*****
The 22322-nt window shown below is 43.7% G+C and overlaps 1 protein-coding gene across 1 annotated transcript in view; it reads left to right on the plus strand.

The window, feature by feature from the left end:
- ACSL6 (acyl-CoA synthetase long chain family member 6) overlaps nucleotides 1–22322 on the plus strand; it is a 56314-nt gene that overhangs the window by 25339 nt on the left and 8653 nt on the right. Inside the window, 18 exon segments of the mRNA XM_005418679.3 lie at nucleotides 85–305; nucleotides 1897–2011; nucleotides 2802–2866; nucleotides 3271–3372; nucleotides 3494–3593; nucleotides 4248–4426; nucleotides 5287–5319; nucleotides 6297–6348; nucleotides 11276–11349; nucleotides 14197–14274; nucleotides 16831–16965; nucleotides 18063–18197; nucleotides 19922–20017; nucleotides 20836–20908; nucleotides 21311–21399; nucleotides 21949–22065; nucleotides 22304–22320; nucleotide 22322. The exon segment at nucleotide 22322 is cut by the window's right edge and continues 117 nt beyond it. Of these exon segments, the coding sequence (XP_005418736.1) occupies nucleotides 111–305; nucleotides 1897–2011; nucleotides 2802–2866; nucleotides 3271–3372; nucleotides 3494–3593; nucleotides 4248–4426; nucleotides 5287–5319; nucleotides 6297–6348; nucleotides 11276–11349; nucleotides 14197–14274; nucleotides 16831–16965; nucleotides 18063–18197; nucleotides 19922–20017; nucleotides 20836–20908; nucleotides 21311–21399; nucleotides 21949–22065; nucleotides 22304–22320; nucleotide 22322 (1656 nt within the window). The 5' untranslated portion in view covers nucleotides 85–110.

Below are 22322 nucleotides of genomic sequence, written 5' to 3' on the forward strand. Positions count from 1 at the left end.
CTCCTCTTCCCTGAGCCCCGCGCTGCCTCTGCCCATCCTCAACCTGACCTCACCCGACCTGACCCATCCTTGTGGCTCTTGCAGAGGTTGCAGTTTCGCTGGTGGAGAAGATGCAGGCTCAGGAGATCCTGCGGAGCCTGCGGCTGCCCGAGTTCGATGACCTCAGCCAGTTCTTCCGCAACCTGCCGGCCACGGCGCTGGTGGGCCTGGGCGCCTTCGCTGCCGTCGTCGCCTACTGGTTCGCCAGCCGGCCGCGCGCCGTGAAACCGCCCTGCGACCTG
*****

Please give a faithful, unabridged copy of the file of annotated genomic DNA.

The 22322-nt window shown below is 43.7% G+C and overlaps 1 protein-coding gene across 1 annotated transcript in view; it reads left to right on the plus strand.

The window, feature by feature from the left end:
- ACSL6 (acyl-CoA synthetase long chain family member 6) overlaps nucleotides 1–22322 on the plus strand; it is a 56314-nt gene that overhangs the window by 25339 nt on the left and 8653 nt on the right. Inside the window, 18 exon segments of the mRNA XM_005418679.3 lie at nucleotides 85–305; nucleotides 1897–2011; nucleotides 2802–2866; nucleotides 3271–3372; nucleotides 3494–3593; nucleotides 4248–4426; nucleotides 5287–5319; nucleotides 6297–6348; nucleotides 11276–11349; nucleotides 14197–14274; nucleotides 16831–16965; nucleotides 18063–18197; nucleotides 19922–20017; nucleotides 20836–20908; nucleotides 21311–21399; nucleotides 21949–22065; nucleotides 22304–22320; nucleotide 22322. The exon segment at nucleotide 22322 is cut by the window's right edge and continues 117 nt beyond it. Of these exon segments, the coding sequence (XP_005418736.1) occupies nucleotides 111–305; nucleotides 1897–2011; nucleotides 2802–2866; nucleotides 3271–3372; nucleotides 3494–3593; nucleotides 4248–4426; nucleotides 5287–5319; nucleotides 6297–6348; nucleotides 11276–11349; nucleotides 14197–14274; nucleotides 16831–16965; nucleotides 18063–18197; nucleotides 19922–20017; nucleotides 20836–20908; nucleotides 21311–21399; nucleotides 21949–22065; nucleotides 22304–22320; nucleotide 22322 (1656 nt within the window). The 5' untranslated portion in view covers nucleotides 85–110.

Below are 22322 nucleotides of genomic sequence, written 5' to 3' on the forward strand. Positions count from 1 at the left end.
CTCCTCTTCCCTGAGCCCCGCGCTGCCTCTGCCCATCCTCAACCTGACCTCACCCGACCTGACCCATCCTTGTGGCTCTTGCAGAGGTTGCAGTTTCGCTGGTGGAGAAGATGCAGGCTCAGGAGATCCTGCGGAGCCTGCGGCTGCCCGAGTTCGATGACCTCAGCCAGTTCTTCCGCAACCTGCCGGCCACGGCGCTGGTGGGCCTGGGCGCCTTCGCTGCCGTCGTCGCCTACTGGTTCGCCAGCCGGCCGCGCGCCGTGAAACCGCCCTGCGACCTG